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Oracle Corporation, the world’s largest database management company, reported a better-than-expected profit in the fiscal third quarter but missed analysts’ estimates for revenue from cloud services and licenses, sending its shares down over 5% in extended trading on Wednesday.
Austin, Texas-based computer technology corporation said its total quarterly revenues were up 3% year-over-year to $10.1 billion, slightly above the Wall Street consensus estimates of $10.07 billion. Non-GAAP net income was up 10% to $3.5 billion, and non-GAAP earnings per share was up 20% to $1.16 per share, beating analysts’ forecasts of $1.11 per share.
However, cloud services and license support revenues were up 5% to $7.25 billion, slightly missing the market expectations of $7.27 billion.
That pushed Oracle shares, which surged more than 20% in 2020, down over 5% to $68.3 in extended trading on Wednesday.
“Shares are down 7% upon results to $67 per share, which we believe is a correction for unfounded exuberance this past year. Despite the market’s reaction, fourth-quarter guidance was better than we expected, which has led us to improve top-line assumptions over the next five years. As a result, we are raising our fair value estimate to $58 per share from $53 per share for narrow-moat Oracle,” said Julie Bhusal Sharma, equity analyst at Morningstar.
Oracle increased the authorization for share repurchases by $20 billion. Oracle also announced that its Board of Directors declared a quarterly cash dividend of $0.32 per share of outstanding common stock, reflecting a 33% increase over the current quarterly dividend of $0.24.
Oracle Stock Price Forecast
Fourteen analysts who offered stock ratings for Oracle in the last three months forecast the average price in 12 months of $72.00 with a high forecast of $82.00 and a low forecast of $57.00.
The average price target represents a -0.17% decrease from the last price of $72.12. Of those 14 analysts, six rated “Buy”, seven rated “Hold” and one rated “Sell”, according to Tipranks.
Morgan Stanley gave the base target price of $73 with a high of $90 under a bull scenario and $48 under the worst-case scenario. The firm gave an “Equal-weight” rating on the computer technology corporation’s stock.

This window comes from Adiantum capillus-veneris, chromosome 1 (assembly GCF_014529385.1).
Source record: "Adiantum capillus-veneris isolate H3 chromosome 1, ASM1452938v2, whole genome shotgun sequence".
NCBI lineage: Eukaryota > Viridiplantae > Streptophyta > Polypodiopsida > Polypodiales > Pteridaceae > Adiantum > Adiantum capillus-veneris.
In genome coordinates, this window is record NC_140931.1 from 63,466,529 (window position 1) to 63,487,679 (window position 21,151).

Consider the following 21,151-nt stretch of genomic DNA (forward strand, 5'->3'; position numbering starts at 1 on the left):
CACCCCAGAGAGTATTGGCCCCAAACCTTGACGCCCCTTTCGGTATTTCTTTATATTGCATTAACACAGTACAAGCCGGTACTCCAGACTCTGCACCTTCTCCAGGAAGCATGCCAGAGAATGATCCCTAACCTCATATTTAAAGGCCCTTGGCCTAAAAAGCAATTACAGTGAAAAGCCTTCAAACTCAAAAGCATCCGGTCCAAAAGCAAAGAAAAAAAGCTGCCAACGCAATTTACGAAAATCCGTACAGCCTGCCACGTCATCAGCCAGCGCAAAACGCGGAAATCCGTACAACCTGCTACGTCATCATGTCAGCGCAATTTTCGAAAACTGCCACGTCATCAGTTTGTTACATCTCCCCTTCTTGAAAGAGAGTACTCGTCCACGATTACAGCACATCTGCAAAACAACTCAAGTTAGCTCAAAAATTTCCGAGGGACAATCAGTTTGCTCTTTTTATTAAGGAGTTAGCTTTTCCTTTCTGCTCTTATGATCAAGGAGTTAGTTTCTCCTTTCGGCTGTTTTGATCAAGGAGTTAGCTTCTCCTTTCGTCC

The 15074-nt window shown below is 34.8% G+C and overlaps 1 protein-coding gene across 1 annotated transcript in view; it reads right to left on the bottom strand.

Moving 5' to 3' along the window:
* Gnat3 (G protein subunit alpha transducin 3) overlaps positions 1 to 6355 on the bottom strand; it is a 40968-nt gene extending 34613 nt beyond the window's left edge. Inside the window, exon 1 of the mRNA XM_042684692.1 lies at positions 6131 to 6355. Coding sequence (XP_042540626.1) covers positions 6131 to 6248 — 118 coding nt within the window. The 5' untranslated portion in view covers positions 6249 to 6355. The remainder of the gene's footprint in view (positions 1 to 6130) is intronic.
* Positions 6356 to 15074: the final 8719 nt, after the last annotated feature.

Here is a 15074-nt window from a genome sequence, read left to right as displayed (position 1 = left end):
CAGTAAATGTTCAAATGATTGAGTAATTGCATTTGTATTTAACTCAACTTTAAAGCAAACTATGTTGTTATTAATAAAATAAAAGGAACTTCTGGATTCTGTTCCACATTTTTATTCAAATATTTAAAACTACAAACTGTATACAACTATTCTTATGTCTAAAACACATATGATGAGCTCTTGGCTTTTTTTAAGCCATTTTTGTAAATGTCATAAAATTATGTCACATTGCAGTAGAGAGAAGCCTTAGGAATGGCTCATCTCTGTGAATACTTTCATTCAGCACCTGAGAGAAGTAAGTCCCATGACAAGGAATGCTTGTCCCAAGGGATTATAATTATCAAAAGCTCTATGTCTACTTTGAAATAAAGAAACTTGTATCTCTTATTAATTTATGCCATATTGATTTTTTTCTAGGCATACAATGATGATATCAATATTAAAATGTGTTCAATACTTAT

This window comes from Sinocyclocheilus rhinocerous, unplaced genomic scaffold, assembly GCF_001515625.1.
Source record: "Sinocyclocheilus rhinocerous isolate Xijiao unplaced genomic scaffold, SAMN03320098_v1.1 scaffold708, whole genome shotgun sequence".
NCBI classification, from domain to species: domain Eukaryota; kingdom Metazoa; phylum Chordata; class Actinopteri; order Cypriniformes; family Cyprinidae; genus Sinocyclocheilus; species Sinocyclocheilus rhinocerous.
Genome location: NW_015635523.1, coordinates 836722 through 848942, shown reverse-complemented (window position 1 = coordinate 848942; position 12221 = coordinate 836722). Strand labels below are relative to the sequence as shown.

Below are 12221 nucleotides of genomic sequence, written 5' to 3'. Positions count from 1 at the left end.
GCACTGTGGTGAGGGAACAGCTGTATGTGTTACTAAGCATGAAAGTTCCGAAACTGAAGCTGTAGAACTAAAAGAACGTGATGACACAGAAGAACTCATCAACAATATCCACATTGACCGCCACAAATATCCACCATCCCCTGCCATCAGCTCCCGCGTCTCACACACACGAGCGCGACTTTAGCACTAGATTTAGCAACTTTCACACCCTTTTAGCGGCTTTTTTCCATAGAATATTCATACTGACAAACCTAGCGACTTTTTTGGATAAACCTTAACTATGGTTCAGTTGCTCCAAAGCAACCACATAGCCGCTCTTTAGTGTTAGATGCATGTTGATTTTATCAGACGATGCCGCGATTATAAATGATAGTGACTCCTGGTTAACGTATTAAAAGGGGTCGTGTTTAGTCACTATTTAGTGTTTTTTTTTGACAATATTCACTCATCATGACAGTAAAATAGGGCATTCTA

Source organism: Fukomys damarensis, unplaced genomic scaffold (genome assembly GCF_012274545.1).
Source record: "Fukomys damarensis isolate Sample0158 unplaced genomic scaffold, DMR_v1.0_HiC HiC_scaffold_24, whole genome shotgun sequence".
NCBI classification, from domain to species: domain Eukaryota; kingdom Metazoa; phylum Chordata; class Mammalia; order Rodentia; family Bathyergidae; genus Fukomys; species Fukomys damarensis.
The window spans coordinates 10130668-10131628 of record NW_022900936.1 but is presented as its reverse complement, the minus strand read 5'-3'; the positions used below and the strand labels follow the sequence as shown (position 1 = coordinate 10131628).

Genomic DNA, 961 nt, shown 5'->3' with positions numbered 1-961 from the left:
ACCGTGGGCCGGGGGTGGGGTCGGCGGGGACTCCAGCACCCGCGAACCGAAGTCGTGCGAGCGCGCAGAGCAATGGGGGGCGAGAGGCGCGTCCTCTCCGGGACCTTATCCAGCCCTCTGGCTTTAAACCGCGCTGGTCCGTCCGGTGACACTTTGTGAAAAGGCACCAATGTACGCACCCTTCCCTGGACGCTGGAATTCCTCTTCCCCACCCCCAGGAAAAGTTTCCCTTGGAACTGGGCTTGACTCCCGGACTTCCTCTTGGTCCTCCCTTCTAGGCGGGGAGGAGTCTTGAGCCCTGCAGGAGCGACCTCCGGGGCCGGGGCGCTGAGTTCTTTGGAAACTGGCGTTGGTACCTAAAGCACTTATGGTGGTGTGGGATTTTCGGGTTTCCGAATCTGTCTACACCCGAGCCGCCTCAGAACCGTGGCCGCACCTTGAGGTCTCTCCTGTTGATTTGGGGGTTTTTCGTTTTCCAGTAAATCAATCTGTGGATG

“Strong cloud momentum in back-office applications and database tech still falls short of driving a meaningful acceleration in total revenues. While a low multiple, share repurchases, and a dividend increase keep the value story intact, investors looking for a rebound story are likely disappointed,” said Keith Weiss, equity analyst at Morgan Stanley.
Several other analysts have also updated their stock outlook. Oracle had its price target boosted by stock analysts at Cowen to $77 from $70. The firm presently has an “outperform” rating on the enterprise software provider’s stock. Cowen’s price objective would suggest a potential upside of 7.95% from the company’s previous close. Barclays raised shares to an “overweight” rating from an “equal weight” and lifted their price objective to $80 from $66.
Moreover, Bank of America issued a “neutral” rating and a $68 price objective. Citigroup issued a “neutral” rating and a $65 price objective for the company. Credit Suisse Group raised their target price to $75 from $67 and gave the stock an “outperform” rating.
“Oracle’s current low valuation at 14x CY22e EPS reflects its slower growth rate compared to peers. Despite potential opportunities within existing database customers and cloud-based ERP applications, offsets from waning businesses mean 2021 likely lacks the catalysts for the positive inflection in revenue growth investors would need to see to drive multiples higher,” Morgan Stanley’s Weiss added.
“We see 16% EPS growth in FY21 and 6% in FY22, driven by an aggressive pace of share buybacks. However, cc revenue growth is 2%, in a software sector filled with strong secular growth stories, and just 2% operating income growth points to Oracle potentially reaching peak margins, leaving us ‘Equal-weight’ at our $73 price target.”
Upside and Downside Risks
Risks to Upside: Stronger adoption of Autonomous Database offering drives positive YoY growth in License revenues. Accelerated adoption of Fusion Apps -highlighted by Morgan Stanley.
Risks to Downside: Disruptive technologies in the data management market. Rapid migration towards the SaaS-based subscription application model hurts near-term optics due to ratable revenue recognition. Strong competition from other secular Cloud application vendors.
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This article was originally posted on FX Empire